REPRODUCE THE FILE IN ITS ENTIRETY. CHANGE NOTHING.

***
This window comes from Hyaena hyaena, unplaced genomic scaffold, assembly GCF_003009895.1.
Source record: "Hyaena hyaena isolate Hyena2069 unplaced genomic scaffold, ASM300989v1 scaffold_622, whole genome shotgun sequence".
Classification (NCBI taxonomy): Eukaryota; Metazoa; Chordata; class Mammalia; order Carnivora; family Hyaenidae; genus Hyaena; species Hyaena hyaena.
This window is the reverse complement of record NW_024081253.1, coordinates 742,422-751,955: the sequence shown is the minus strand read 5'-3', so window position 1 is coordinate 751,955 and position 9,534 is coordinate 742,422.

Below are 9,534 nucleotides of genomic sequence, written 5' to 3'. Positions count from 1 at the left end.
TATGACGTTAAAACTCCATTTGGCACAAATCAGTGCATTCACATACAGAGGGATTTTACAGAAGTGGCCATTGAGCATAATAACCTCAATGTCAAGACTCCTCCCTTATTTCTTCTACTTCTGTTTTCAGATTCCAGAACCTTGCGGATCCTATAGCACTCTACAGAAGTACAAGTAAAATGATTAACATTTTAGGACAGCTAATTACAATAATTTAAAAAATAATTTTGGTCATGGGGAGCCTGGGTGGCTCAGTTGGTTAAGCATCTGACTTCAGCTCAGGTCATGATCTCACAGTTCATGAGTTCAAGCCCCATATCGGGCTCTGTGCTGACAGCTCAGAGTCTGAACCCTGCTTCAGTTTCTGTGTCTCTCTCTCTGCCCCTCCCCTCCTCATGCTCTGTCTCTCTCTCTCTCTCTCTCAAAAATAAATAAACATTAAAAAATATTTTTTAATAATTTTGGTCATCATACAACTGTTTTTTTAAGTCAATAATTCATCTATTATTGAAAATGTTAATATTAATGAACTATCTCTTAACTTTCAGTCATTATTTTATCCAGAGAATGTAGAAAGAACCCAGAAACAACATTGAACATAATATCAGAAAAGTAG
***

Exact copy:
This window comes from Hyaena hyaena, unplaced genomic scaffold, assembly GCF_003009895.1.
Source record: "Hyaena hyaena isolate Hyena2069 unplaced genomic scaffold, ASM300989v1 scaffold_622, whole genome shotgun sequence".
Classification (NCBI taxonomy): Eukaryota; Metazoa; Chordata; class Mammalia; order Carnivora; family Hyaenidae; genus Hyaena; species Hyaena hyaena.
This window is the reverse complement of record NW_024081253.1, coordinates 742,422-751,955: the sequence shown is the minus strand read 5'-3', so window position 1 is coordinate 751,955 and position 9,534 is coordinate 742,422.

Below are 9,534 nucleotides of genomic sequence, written 5' to 3'. Positions count from 1 at the left end.
TATGACGTTAAAACTCCATTTGGCACAAATCAGTGCATTCACATACAGAGGGATTTTACAGAAGTGGCCATTGAGCATAATAACCTCAATGTCAAGACTCCTCCCTTATTTCTTCTACTTCTGTTTTCAGATTCCAGAACCTTGCGGATCCTATAGCACTCTACAGAAGTACAAGTAAAATGATTAACATTTTAGGACAGCTAATTACAATAATTTAAAAAATAATTTTGGTCATGGGGAGCCTGGGTGGCTCAGTTGGTTAAGCATCTGACTTCAGCTCAGGTCATGATCTCACAGTTCATGAGTTCAAGCCCCATATCGGGCTCTGTGCTGACAGCTCAGAGTCTGAACCCTGCTTCAGTTTCTGTGTCTCTCTCTCTGCCCCTCCCCTCCTCATGCTCTGTCTCTCTCTCTCTCTCTCTCAAAAATAAATAAACATTAAAAAATATTTTTTAATAATTTTGGTCATCATACAACTGTTTTTTTAAGTCAATAATTCATCTATTATTGAAAATGTTAATATTAATGAACTATCTCTTAACTTTCAGTCATTATTTTATCCAGAGAATGTAGAAAGAACCCAGAAACAACATTGAACATAATATCAGAAAAGTAG